The Late Mattia Pascal
Straightway, not so much to deceive other people–they had deceived themselves, you understand, and with a haste and readiness which may not have been without some justification in my case, but which still was a trifle too precipitous–as to take my cue from Fortune and to satisfy a real need of my own, I set out to make myself over into another man.
I had scant reason to be proud of the miserable failure whom the people back home had insisted on drowning–whether he liked it or not–in the waters of a mill-flume. In view of the life he had led up to that time, the late Mattia Pascal deserved, surely, no better fate. So now I was anxious to obliterate, not only in exteriors, but substantially, intimately also, every trace of him that was left in me.
Here I was alone, more wholly alone than I could ever hope to be again on this earth; free from every present bond and obligation, a new man, my own master absolutely, with no past to drag along behind me, with a future that could be anything I might choose to make it. Oh for a pair of wings! How airy, how light I felt!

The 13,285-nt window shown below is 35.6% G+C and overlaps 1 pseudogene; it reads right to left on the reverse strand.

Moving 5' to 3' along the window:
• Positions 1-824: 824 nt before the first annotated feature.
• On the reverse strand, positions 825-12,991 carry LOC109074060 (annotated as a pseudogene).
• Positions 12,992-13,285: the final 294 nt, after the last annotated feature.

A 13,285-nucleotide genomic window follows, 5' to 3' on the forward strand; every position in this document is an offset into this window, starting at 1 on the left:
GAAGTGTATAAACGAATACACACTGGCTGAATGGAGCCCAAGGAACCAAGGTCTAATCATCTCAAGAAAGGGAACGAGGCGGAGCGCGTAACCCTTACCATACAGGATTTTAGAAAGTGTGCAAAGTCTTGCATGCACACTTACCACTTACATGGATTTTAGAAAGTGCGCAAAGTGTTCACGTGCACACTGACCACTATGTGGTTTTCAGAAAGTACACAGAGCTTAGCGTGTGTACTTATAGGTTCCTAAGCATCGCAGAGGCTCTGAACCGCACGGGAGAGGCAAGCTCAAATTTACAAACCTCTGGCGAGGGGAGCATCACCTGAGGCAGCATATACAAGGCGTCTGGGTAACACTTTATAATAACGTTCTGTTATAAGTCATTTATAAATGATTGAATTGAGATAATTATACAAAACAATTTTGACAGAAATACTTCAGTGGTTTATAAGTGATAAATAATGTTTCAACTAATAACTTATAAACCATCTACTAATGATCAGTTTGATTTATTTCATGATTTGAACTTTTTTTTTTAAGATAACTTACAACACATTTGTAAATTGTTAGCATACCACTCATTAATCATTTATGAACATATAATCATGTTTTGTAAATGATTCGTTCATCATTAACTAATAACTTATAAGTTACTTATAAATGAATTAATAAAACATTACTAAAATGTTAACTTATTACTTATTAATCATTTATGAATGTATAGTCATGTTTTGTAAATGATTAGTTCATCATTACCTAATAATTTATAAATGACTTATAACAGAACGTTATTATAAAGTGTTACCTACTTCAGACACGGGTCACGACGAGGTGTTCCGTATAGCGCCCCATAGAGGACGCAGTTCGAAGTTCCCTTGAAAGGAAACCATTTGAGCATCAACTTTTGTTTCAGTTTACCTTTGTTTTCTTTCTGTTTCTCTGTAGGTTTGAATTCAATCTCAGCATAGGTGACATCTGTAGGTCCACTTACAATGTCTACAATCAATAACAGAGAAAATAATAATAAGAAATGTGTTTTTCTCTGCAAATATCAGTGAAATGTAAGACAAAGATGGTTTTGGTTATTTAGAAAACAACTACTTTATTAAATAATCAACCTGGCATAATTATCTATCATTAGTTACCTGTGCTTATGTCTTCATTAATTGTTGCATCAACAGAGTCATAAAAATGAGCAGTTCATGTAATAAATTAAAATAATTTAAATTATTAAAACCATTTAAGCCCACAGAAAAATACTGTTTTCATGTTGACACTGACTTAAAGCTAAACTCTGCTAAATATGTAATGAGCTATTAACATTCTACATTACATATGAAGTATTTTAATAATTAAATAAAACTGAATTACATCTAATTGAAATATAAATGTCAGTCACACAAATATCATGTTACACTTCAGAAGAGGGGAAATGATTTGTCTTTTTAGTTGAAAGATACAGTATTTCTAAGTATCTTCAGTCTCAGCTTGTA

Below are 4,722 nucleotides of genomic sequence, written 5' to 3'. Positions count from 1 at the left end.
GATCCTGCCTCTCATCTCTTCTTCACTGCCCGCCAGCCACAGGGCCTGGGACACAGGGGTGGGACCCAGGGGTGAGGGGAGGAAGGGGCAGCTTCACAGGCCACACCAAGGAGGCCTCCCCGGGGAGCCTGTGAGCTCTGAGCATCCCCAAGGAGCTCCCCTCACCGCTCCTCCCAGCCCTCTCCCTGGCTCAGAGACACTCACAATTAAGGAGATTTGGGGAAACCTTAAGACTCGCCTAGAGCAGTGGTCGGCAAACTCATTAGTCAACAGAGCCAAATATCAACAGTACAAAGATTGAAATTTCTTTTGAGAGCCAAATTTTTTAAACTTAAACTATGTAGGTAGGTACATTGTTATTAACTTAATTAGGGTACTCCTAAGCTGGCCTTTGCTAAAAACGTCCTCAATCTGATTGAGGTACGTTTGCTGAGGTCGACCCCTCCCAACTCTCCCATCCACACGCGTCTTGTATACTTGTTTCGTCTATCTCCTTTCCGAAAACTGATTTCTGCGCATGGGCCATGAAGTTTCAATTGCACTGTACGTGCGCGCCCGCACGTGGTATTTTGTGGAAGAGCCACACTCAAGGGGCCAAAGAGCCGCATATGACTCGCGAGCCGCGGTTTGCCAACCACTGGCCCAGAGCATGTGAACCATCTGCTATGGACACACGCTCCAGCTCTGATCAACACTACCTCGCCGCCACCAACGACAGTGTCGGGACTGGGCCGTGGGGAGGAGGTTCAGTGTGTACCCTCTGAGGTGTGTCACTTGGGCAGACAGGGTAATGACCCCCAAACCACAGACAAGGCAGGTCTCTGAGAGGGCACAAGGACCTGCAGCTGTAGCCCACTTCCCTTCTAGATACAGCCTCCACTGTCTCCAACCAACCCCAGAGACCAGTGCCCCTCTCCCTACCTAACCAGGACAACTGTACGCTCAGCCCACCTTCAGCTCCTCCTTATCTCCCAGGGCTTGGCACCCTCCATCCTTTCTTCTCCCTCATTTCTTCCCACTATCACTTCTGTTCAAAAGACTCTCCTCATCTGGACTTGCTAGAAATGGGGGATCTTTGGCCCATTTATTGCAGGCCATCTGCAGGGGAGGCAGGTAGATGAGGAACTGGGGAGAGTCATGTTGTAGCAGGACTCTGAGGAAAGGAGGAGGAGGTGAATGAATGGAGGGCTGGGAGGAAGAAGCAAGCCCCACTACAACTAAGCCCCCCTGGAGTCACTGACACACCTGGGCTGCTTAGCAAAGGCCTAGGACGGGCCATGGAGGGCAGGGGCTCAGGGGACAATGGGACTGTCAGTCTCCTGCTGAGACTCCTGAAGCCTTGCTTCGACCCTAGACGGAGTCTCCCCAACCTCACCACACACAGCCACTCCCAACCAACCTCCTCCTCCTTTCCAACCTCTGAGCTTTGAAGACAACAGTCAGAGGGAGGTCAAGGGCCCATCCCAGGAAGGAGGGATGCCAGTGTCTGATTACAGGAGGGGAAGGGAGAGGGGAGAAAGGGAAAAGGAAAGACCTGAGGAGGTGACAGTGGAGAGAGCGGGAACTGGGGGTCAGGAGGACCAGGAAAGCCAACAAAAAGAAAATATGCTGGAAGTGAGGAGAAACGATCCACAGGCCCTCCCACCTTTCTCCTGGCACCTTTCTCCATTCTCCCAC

The attitude toward the world that past experiences impressed upon me had no longer any basis in rea-lo3 son. I could acquire a new sense of life, without regard to the unhappy trials of the late Mattia Pascal. It was for me to decide: I had the opportunity, with every prospect of success, to work out a new destiny in just such ample measure as Fortune seemed to be allowing me.
“One thing I’ll be mighty careful of,” I said to myself: “I’ll make certain to preserve this freedom of mine above all else. I will seek out paths that are ever level and ever new, and never let my liberty become sodden with troubles. The moment life begins to look unpleasant anywhere, I’ll look the other way, and move on. I’ll concentrate on the things people ordinarily call inanimate, living in quiet attractive places, where there are beautiful views, perhaps. Little by little I’ll get a new training, a new education, working hard and patiently to make my very self new, also. In the end I shall be able to boast not only of having lived two entirely different lives but of having been two entirely different people….”
I began, for that matter, right where I was. A few hours before I left Alenga I went into a barber shop and had my beard trimmed close. I had first thought of getting a clean shave; but then I decided that such a radical step might arouse suspicion in such a little town.